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gothicangel
01-28-2012, 11:43 PM
I was reading the current issue of Mslexia [UK magazine for women writers] and came across on a piece about the results of a survey on receiving the feedback to criticism, and wondered what other people's thoughts are:


59% found the information helpful
41% found the process supportive and constructive

8% found the comments contradictory
6% felt it undermined their writing

Feedback was too general to be helpful:
30% it doesn't work for me
Or too specific to be helpful:
16% 'that comma's in the wrong place.'
Or simply, 'people don't always know what they are talking about [36%]

One in eight felt the feedback was distorted by the critters own insecurities.
One in six believe that the feedback was influenced by personal issues.

66% where hungry for feedback.
50% felt exposed in showing their work.
19% found criticism 'unnecessarily brutal.'
2% have fallen out with their critters.

As for the critters:

61% said that they tried to balanced the negative and the positive when giving feedback on a poor piece.
One in eight confessed to stretching the truth in an attempt to say some thing nice.
One in four overlook the problems altogether and focus only on positive aspects.

*Statistics taken from Mslexia Dec/Jan/Feb 2011-2

Polenth
01-29-2012, 07:34 AM
A lot of getting critiquing to work is finding someone who is a good fit for the way you work, so that stats don't really surprise me. There are always going to be failures on the route to finding someone suitable. People need different things from their critiques.

I do think some categories are a bit over-simplistic. How I approach a critique to a piece of terrible writing depends on the writer. Some people benefit from the whole truth. Others need more general encouragement with a few points explained, or it'll overwhelm them.

gothicangel
01-29-2012, 04:59 PM
I was intrigued by the idea that some critters are stretching the truth to be nice.

Is that the function of a critter, to be nice? I don't believe that is an honest way to be critting. When I crit I am brutal, and I'm open about it, but then I also balance it with 'you need to work on X' or 'try reading this author.'

I'll be posting in SYW soon, and I expect people to be brutal with me. I wouldn't appreciate critters just saying something to be nice.

backslashbaby
01-29-2012, 07:45 PM
If someone is just starting out or having their work critted for the first time, I'll make sure to tell which parts I liked. I think I usually mention that anyway, but I may forget with regular crits. I really am looking for problems that stick out, not the good stuff. The good stuff rolls on by nicely, and I'm looking for a break in that.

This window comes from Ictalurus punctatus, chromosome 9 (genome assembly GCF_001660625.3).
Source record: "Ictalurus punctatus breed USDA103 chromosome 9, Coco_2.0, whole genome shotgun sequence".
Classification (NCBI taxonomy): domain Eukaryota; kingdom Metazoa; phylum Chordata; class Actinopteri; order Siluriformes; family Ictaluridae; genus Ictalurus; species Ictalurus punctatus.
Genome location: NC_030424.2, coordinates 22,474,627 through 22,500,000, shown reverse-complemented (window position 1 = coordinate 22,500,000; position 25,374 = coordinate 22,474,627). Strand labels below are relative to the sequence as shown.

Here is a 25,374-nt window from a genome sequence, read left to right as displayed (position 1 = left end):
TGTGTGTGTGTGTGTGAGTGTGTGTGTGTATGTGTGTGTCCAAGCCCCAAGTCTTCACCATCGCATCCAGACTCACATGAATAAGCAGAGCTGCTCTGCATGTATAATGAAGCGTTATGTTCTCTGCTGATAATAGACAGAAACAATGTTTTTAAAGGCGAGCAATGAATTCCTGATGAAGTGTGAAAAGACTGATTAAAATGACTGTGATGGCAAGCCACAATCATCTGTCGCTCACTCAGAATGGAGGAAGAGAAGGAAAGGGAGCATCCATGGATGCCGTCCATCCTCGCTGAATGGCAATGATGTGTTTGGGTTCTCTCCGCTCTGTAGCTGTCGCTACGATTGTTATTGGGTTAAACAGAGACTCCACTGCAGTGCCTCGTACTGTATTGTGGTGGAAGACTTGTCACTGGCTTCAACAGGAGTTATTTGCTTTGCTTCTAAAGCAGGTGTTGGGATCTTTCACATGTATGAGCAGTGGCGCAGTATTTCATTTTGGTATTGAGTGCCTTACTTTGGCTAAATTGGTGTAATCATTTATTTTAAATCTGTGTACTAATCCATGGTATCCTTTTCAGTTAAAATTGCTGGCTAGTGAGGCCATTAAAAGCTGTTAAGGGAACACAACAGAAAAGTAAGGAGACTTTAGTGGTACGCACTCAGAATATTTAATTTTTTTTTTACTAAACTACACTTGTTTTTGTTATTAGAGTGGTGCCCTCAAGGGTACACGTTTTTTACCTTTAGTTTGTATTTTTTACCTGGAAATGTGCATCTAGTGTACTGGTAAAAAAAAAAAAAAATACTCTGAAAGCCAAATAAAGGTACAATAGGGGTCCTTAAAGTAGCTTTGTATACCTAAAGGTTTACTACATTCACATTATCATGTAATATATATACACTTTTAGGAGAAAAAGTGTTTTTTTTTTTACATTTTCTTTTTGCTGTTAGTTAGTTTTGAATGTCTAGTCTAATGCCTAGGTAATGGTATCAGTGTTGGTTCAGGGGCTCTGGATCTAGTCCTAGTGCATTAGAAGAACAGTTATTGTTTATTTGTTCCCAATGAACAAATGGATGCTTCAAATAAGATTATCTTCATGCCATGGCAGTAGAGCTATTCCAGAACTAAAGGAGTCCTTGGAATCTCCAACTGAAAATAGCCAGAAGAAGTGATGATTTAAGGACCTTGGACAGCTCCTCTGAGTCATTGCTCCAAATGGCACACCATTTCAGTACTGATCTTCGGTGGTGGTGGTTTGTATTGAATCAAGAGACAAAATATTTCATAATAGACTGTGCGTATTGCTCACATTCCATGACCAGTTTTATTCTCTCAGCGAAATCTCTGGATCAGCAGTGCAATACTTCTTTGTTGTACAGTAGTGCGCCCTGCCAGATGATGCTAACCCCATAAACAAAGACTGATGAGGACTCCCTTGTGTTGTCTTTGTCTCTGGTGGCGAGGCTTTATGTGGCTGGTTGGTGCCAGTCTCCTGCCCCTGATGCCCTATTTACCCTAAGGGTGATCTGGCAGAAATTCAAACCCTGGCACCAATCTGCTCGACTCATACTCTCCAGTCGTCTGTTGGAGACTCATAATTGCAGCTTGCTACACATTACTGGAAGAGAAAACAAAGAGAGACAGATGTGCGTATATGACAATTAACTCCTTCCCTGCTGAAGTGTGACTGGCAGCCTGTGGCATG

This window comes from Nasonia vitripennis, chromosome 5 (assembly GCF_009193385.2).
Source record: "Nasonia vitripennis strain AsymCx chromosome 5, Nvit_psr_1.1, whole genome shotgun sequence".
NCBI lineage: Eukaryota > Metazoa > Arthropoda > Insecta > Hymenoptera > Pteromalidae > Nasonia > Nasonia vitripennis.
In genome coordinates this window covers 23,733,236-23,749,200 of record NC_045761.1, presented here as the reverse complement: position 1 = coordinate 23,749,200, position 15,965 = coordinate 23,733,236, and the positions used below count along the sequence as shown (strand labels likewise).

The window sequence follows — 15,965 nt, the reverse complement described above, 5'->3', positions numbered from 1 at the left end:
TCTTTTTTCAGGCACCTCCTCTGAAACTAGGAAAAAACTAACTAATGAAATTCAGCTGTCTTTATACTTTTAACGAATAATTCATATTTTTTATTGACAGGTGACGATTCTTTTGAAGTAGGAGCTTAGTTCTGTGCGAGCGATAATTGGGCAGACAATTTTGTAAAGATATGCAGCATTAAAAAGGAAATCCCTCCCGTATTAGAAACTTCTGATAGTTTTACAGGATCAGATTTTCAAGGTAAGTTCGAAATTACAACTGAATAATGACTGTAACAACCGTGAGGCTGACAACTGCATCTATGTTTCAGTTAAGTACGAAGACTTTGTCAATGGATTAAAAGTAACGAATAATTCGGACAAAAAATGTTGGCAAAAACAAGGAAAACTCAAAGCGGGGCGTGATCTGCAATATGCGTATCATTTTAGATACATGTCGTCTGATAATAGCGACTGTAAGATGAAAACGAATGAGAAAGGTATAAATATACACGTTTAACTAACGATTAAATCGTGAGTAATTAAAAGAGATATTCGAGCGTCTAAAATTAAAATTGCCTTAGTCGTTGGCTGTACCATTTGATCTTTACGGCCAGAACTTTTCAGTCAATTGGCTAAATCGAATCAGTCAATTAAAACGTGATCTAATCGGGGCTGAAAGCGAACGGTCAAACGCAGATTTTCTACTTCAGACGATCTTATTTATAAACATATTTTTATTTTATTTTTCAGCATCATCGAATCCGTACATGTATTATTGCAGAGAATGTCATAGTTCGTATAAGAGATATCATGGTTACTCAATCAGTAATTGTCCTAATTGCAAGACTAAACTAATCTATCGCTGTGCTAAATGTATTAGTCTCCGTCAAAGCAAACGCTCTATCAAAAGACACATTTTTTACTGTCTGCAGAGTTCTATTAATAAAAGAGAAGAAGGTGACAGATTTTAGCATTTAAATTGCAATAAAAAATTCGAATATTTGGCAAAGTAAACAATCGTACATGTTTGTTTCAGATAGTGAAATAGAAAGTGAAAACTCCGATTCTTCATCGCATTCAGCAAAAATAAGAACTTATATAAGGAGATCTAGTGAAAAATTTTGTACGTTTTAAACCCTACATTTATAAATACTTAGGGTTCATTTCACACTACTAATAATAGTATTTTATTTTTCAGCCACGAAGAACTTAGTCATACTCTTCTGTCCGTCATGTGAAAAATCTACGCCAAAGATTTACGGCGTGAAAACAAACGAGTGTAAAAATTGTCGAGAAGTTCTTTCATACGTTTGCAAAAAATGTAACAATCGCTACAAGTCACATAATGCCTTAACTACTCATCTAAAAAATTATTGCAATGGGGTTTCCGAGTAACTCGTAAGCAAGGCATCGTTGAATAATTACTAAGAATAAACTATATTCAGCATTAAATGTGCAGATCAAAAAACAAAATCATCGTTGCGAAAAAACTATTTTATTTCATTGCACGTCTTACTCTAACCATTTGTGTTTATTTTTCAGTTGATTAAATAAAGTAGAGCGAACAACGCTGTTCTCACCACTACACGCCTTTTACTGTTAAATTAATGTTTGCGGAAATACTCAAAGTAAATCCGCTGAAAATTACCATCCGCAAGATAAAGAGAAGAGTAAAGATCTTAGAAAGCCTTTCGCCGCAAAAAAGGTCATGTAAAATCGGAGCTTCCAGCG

I try to give my impression as just a reader, too, especially when asked. Then I look it over again and pick it apart. So the author hopefully knows whether something is a glaring problem to me or a minor quibble.

Polenth
01-30-2012, 03:25 AM
I was intrigued by the idea that some critters are stretching the truth to be nice.

Is that the function of a critter, to be nice? I don't believe that is an honest way to be critting. When I crit I am brutal, and I'm open about it, but then I also balance it with 'you need to work on X' or 'try reading this author.'

I'll be posting in SYW soon, and I expect people to be brutal with me. I wouldn't appreciate critters just saying something to be nice.

I don't lie, but I don't see anything wrong with considering the audience when I critique. If a 5-year-old shows me a painting, I'm not going to say it's terrible, lacks any sense of colour and proportion and they've got a long way to go before they can match Picasso. It's not about being nice for the sake of being nice, but about giving people the level of critique that'll be helpful for them.

On the other side, I'm sure some people do lie. Think about how many posters have said, "But my mum and my best friend loved it!" when someone suggests their stuff needs work. Some people can't bring themselves to say anything bad.

Cristin_B
01-31-2012, 03:52 PM
I think there are different needs depending on where a writer is at. Someone just starting out might be looking for encouragement, someone to say, "No, you're not crazy. You are able to do this."

Whereas a writer working toward publication needs to know exactly what works, what doesn't work, and why. I've been in critique groups with both, and try to adjust according to what will be most helpful.